Friday, February 10, 2012

Finished, and relaxing!

I'm sorry I left you all hanging.  I did finish my ordination paper.  I still feel like a lot of it is a draft, but the hardest part is done.  Next, I meet with the working group in Ohio via Skype and they offer suggestions for revisions.  

I really want to take a little time to rest, but I'm aware that a final revision of my thesis proposal is now overdue.    Finishing it requires at least a couple hours in the library developing my bibliography.  I have the motivation, it's just a matter of finding the time.  

Rest will not be left undone this weekend however.  Maic and I are going on a date Saturday night-- something we haven't done since Evelyn was six weeks old, and even then it was to an Eden fundraising event so it wasn't much of a date.  Not sure what we're going to do yet, because it's the weekend before Valentine's Day and restaurants are sure to be packed.  All I know is Evelyn is hanging out with Stacy, and we're going to do something fun together.  Then on Sunday, we're having a baby shower for another Eden student who is having her baby next month!  

Other than that, here are a few things that are going on around here: 

We're trying to get Evelyn on a sleep schedule instead of putting her to bed whenever we go to bed.
As a result, Maic made this comic strip, which I think is pretty much the truest thing I've ever seen.
 If you can't read it, click on the photo to enlarge it.  

Evelyn and I Skyped with Gramma and sent an e-mail to cousin Zoey's new e-mail account.
They set one up so people can send her memories and letters, etc.
I think we'll do the same for Evelyn soon. 

I'm stash-busting (aka trying to clear out my yarn stash by knitting a bunch).
Here is a big shawl, and a summer tank top.
I'm also making a baby blanket for a friend.  Not pictured :)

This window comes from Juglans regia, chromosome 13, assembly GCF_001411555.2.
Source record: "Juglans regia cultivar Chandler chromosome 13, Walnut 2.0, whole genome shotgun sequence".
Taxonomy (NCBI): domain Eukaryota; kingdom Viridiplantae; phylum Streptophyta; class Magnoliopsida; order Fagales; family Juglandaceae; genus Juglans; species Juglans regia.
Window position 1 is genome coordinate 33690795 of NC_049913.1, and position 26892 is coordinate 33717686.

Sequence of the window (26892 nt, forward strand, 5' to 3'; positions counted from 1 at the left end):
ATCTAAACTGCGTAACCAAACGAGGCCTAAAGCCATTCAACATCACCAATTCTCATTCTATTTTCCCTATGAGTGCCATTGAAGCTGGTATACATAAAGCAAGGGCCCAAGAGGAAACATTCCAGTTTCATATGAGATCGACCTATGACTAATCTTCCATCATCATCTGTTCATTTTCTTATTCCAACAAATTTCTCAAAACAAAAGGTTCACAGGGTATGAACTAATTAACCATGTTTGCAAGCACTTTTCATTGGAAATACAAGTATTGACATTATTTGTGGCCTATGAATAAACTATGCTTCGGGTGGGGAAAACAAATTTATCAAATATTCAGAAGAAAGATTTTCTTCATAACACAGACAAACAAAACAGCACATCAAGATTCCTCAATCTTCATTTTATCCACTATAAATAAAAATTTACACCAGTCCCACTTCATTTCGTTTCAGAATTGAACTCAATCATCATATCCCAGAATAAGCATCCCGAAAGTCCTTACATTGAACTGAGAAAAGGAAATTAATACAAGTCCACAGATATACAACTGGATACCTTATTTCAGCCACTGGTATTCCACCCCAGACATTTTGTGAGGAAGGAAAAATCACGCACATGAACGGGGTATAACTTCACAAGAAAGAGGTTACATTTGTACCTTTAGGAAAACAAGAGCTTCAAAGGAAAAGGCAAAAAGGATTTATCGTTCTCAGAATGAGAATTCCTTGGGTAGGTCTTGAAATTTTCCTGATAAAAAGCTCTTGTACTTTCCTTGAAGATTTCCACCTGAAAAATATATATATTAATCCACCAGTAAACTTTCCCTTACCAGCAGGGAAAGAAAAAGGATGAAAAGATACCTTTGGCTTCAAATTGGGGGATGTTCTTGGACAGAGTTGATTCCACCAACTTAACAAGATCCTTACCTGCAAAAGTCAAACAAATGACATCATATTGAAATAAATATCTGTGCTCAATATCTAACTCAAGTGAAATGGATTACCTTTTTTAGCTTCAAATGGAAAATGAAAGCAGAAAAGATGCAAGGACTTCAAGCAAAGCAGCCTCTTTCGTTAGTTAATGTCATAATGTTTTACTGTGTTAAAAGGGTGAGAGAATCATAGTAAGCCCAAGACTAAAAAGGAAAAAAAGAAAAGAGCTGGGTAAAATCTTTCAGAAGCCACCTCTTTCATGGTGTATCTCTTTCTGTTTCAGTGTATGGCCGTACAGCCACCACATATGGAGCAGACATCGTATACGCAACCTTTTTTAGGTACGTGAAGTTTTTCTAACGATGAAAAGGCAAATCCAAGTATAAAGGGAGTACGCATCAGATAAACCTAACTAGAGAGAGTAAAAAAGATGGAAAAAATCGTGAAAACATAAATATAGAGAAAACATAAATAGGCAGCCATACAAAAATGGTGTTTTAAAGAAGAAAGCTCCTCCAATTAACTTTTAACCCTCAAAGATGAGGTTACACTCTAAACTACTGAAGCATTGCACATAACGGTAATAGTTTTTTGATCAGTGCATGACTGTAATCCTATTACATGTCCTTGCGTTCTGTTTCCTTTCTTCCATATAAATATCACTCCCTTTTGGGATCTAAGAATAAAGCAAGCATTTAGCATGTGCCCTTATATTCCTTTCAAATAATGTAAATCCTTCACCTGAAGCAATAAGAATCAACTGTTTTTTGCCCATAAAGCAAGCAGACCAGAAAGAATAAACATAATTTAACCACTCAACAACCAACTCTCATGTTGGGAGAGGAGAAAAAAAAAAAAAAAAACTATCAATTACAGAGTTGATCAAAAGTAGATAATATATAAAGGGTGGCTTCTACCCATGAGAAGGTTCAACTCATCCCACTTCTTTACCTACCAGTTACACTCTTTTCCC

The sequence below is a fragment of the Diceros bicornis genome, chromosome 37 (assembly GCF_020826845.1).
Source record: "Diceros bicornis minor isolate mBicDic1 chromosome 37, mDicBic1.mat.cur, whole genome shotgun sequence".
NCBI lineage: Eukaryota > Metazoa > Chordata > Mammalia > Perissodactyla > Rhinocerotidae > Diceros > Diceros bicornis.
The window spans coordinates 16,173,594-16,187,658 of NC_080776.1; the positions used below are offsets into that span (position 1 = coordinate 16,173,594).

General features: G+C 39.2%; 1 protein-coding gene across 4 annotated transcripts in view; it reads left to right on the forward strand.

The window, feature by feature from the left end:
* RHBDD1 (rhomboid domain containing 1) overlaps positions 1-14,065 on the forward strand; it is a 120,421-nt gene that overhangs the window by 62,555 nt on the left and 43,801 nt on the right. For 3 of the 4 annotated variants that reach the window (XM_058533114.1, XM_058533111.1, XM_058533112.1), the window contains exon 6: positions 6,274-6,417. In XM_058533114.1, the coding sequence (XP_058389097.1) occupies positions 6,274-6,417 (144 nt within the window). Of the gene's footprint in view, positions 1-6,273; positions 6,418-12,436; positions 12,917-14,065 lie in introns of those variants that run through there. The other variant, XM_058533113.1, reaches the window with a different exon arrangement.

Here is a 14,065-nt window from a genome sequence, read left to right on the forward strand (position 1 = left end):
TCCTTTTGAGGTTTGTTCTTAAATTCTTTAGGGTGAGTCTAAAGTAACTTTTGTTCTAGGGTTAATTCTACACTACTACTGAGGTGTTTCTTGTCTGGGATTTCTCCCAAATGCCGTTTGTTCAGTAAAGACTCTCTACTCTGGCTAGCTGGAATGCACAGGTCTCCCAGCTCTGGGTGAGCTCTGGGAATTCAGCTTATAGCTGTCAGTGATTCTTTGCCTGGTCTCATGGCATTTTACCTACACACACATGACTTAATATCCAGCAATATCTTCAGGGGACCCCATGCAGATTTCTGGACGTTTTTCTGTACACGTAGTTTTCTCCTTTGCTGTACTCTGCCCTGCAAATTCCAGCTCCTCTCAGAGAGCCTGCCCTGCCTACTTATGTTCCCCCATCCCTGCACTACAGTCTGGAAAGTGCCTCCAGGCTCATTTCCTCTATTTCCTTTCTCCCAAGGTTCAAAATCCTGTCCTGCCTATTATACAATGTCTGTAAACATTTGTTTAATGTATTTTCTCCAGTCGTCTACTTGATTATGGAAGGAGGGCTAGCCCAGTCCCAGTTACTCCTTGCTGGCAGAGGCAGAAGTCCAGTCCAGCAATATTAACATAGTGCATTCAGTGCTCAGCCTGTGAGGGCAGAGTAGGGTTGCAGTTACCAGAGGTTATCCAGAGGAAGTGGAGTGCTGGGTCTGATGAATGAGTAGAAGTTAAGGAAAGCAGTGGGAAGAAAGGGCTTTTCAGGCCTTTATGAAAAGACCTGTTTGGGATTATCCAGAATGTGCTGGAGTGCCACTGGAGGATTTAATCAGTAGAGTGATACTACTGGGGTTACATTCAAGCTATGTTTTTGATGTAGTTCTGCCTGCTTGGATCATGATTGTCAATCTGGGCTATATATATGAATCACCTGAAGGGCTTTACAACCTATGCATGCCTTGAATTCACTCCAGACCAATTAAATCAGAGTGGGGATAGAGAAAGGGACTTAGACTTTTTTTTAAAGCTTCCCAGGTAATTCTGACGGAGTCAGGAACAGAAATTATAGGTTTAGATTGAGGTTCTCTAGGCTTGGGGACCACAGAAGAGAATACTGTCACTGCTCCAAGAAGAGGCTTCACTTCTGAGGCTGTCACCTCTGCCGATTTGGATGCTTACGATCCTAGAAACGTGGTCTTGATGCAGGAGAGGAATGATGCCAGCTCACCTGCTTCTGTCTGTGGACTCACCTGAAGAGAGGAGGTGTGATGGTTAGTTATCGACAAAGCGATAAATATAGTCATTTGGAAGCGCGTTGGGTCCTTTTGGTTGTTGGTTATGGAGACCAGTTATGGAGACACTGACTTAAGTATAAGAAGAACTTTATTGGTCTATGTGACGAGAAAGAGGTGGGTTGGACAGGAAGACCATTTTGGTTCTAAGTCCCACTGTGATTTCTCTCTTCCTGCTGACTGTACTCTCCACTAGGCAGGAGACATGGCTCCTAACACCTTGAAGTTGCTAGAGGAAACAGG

Evelyn learned to put her foot in her mouth.  Okay, now you try.  

Tuesday, February 7, 2012

Why Writing My Ordination Paper is So Hard

The first draft of my ordination paper is due on Thursday.  This is the basic prompt, but it is a bit more complex than this: 

One of the last steps in the Discernment process is the writing of an ordination essay, a theological essay of approximately 4,000 words (16 pages) in which the candidate sets forth her or his Christian experience, sense of call to the ministry, and articulates, as clearly as possible, his or her understanding and appropriation of classical theological concepts.
I have been writing it since November, on a lovely afternoon when Evelyn was taking a nap and the three of us went up to Cafe Nura with a yellow pad of paper and a pen and I talked my way through my theology of God, Christ, Holy Spirit, Scripture, Humanity, Christian Education, the Church (local to universal), and Ordination.  After that talk, I had so much written on that pad of paper that I was sure the actual execution of the essay would be a cinch. 

It is now two days before its due date and I have three separate documents in a folder entitled "Ordination Paper"-- Ordination Paper, Ordination Paper 2, and Ordination Paper 3.  Funny how the only thing actually due on Thursday is a draft. 

I've been on edge about it.  Quite moody, actually.  I can't write it if the dishes are dirty or if Evelyn is awake.  I can't write it if it's cold outside or when the construction workers are noisy (and they are).  I can't write it at my office at First Congo or in my apartment or at the cafe. 

These are all ridiculous excuses.  Why is this so hard?  

I was thinking about it just now, in the shower, after yelling at Maic for being so "negative" about my ordination paper (he wasn't) and realized that the reason this is so hard is because this paper has so much emotion wrapped up in it. 

It's been almost exactly seven years since I received my call to ministry on January 23rd, 2005.  Writing this paper and talking about my ordination process is bringing back so many memories of people who have been involved my my call and moments when I have questioned and moments when I have felt so sure.  My head is just very full.